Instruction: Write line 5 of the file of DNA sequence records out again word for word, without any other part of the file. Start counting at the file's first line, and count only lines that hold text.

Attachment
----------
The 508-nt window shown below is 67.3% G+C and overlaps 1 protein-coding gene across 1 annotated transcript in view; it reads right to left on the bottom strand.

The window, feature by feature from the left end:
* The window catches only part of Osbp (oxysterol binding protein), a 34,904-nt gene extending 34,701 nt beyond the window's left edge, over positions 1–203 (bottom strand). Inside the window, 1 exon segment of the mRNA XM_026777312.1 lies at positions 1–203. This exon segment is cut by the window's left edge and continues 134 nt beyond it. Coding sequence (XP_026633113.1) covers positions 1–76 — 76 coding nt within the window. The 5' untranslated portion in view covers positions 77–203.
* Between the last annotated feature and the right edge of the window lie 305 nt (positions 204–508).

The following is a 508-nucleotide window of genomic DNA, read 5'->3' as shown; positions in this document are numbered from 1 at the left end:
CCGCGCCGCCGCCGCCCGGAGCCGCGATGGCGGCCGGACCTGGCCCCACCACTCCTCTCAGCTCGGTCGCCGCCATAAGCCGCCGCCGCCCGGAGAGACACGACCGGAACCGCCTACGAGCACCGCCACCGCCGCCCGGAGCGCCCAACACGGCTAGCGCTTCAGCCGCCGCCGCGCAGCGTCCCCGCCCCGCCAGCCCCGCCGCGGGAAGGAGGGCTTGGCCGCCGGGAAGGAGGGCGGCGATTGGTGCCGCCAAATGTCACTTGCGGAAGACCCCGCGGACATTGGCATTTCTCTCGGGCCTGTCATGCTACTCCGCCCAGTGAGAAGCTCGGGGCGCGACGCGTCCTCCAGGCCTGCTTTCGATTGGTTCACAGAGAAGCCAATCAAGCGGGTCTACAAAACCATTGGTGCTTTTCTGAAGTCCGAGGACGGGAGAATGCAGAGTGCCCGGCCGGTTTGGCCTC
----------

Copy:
The following is a 508-nucleotide window of genomic DNA, read 5'->3' as shown; positions in this document are numbered from 1 at the left end: